Share |

La Cage aux Folles - Milton Keynes Theatre

Published by: Louise Winter on 11th Aug 2017 | View all blogs by Louise Winter

Reviewed 8th August

Les Cagelles

image Pamela Raith

Opening with a WOW performance by Les Cagelles of ‘We are What We Are’ the scene is set for a visually exciting evening. The troupe are wonderfully polished, beautifully made up (Richard Mawbey) in fabulous feather costumes (Gary McCann) and performing slick and stylish choreography (Bill Deamer). This highly professional, high energy start to this touring production doesn't carry through the whole show though.  

La Cage aux Folles was in many ways a groundbreaking story when it first came to the screen in 1978. Hugely successful it then arrived on stage in the early 80s. The story of a gay couple, Georges and Albin, running a drag club in sophisticated Saint Tropez oozed style, panache, and humour but above all love.  

Georges has a son from a previous relationship (Jean-Michele) and with the mother completely disinterested Albin has devoted the past twenty years to bringing him up as his own child. When Jean-Michele arrives home with the news that his fiancée Anne comes from a puritanical family who cannot possibly know that Georges and Albin are his parents, farce ensues as Georges and Jean-Michel try to keep Albin secret; Albin has other ideas!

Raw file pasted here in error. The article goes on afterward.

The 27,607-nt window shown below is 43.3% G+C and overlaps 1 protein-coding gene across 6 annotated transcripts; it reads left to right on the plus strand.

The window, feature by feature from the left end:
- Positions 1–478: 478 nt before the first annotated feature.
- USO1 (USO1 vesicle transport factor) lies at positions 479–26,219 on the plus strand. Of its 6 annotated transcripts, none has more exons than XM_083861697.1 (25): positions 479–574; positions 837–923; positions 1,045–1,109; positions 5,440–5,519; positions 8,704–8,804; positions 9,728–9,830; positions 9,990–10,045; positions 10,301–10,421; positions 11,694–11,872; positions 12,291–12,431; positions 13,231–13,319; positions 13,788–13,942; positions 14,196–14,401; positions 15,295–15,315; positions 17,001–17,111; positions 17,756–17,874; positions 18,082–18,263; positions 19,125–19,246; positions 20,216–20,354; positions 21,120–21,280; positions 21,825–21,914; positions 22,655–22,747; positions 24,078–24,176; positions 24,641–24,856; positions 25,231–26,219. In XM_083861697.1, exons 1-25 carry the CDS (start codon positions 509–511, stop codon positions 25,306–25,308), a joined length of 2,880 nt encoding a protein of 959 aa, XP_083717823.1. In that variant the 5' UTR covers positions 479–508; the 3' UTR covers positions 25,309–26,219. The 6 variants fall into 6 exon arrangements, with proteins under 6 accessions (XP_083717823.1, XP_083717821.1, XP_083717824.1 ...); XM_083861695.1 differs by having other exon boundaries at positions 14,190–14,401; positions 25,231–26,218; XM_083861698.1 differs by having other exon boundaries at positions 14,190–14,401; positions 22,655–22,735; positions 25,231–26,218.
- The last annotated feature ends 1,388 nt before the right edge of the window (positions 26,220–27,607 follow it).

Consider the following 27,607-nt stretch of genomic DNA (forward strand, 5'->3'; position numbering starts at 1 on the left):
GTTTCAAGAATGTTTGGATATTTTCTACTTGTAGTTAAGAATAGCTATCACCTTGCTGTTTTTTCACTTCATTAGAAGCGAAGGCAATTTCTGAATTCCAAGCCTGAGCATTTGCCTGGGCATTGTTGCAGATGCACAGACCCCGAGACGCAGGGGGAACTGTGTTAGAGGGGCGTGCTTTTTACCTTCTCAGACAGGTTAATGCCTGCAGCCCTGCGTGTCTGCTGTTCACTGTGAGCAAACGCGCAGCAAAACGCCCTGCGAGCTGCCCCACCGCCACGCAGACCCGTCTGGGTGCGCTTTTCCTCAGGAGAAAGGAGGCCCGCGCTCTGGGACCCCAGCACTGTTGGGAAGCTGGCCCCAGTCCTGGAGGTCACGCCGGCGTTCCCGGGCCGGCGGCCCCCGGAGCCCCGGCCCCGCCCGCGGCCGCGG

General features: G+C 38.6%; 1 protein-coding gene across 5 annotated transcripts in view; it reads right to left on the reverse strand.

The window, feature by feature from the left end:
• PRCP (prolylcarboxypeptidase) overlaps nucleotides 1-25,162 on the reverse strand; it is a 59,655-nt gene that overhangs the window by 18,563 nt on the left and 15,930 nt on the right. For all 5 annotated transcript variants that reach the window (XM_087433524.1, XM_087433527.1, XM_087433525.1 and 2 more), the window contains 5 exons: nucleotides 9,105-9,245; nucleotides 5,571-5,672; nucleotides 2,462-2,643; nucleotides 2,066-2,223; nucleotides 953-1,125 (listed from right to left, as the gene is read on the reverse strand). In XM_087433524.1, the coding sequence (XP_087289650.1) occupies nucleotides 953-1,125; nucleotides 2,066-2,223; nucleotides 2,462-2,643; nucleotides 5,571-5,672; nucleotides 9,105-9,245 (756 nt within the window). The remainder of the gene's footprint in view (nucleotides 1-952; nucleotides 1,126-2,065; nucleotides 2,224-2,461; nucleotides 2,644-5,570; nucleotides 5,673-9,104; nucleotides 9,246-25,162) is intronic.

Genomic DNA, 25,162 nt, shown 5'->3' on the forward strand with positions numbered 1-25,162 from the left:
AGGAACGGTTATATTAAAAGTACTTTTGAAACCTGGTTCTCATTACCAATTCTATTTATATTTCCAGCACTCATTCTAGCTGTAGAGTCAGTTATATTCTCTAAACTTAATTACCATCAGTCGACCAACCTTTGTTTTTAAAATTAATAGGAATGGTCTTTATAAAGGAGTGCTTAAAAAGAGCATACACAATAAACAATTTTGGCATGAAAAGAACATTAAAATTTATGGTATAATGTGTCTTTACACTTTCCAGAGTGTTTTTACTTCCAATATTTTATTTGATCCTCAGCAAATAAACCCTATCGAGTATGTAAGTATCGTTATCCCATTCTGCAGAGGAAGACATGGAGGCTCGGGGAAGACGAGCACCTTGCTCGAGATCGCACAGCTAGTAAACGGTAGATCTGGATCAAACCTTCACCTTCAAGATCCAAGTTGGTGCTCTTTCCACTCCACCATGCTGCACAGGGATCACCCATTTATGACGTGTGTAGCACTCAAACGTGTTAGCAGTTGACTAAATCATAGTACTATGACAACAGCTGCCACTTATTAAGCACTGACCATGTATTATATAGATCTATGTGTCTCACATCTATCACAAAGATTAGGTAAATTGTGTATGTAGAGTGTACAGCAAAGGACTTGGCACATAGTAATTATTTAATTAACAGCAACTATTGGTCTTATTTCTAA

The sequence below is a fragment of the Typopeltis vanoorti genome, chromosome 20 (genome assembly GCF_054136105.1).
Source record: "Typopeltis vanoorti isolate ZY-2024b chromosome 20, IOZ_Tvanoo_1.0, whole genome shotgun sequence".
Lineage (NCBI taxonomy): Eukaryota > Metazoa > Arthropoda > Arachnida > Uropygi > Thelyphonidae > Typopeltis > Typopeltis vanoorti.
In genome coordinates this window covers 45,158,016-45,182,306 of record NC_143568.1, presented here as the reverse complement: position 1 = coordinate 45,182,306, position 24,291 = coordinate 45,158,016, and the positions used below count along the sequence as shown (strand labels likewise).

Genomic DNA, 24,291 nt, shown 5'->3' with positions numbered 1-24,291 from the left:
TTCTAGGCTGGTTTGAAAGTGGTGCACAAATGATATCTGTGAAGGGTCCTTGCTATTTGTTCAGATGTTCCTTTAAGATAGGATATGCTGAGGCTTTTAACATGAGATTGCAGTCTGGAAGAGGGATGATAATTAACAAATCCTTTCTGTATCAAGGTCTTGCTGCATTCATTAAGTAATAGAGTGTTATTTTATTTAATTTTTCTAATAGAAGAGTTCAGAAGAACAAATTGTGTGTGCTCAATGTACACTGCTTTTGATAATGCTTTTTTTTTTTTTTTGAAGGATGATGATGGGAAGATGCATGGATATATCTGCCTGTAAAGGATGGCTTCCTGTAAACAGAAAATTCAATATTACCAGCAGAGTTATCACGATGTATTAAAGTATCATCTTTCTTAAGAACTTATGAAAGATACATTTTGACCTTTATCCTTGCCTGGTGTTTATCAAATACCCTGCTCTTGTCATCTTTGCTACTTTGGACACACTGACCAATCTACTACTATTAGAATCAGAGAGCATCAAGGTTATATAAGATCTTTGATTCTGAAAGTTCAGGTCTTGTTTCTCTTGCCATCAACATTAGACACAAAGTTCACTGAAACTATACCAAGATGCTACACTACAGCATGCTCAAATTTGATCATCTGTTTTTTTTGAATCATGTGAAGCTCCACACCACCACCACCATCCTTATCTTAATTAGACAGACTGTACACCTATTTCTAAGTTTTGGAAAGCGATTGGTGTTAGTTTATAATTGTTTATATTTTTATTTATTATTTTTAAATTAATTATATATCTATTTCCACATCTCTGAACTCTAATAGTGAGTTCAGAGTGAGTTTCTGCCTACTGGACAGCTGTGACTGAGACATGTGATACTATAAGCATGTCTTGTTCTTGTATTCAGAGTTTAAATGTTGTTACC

Albin and Jacqueline

image Pamela Raith


While the story remains in this productionthe presentation and treatment is uneven. In large this is down to the fact that John Partridge, who plays Albin, seems to be under the false impression that the show is only about Albin, and from his behaviour at the curtain call, him. Oddly, he is the weakest link in this very strong cast, lurching bizarrely between accents, volume and behaviour even well beyond the scope of his already temperamental stage drag character ZazaThe ill-fitting section of improvised comedy in which Partridge channels a cross between a poor Dame Edna and a pantomime dame is unnecessary, overlong, only vaguely funny and stops the show dead in its tracks. References to Primark and Tess Daly, the singling out of individuals in the front row for sarcasm and the crass and corny ‘jokes’ with the conductor are more suitable for a low-level talent show rather than a supposedly high class production. Why this section is included just before the key performance of ‘I am What I Am’ is a mystery and undermines the emotion and storytelling. 


Albin and Geores

image Pamela Raith


Of course all the visuals are fantastic and full credit to all the performers who are solid; Adrian Zmed as Georges, a class act from Marti Webb as Jacqueline, Dougie Carter and Alexandra Robinson are suitably fresh as the young couple Jean-Michele and Anne, Samson Ajewole as Jacob the butler/maid is a riot and won the audience's heart within seconds of being on stage. He is the scene-stealer here. A fabulous live orchestra led by Tim Whiting give the evening the feel of a real club throughout.


There are very amusing moments and there is no doubt that the audience in general thoroughly appreciated the evening. A little less ego and centre staging and a little more humility from Partridge would help balance the overall feel of the production.


At Milton Keynes Theatre until Saturday 12th August and then continuing on tour

Box Office: 0844 871 7652 (bkg fee)

Groups Hotline: 01908 547609

Access Booking: 0844 872 7677

 Online Booking: (bkg fee)



  • Cameron Lowe
    by Cameron Lowe 11 months ago
    Thanks, Louise!
  • Louise Winter
    by Louise Winter 11 months ago
    Sorry it's not a fantastically positive review. I'll always find the best in a show but I have to be honest!
Please login or sign up to post on this network.
Click here to sign up now.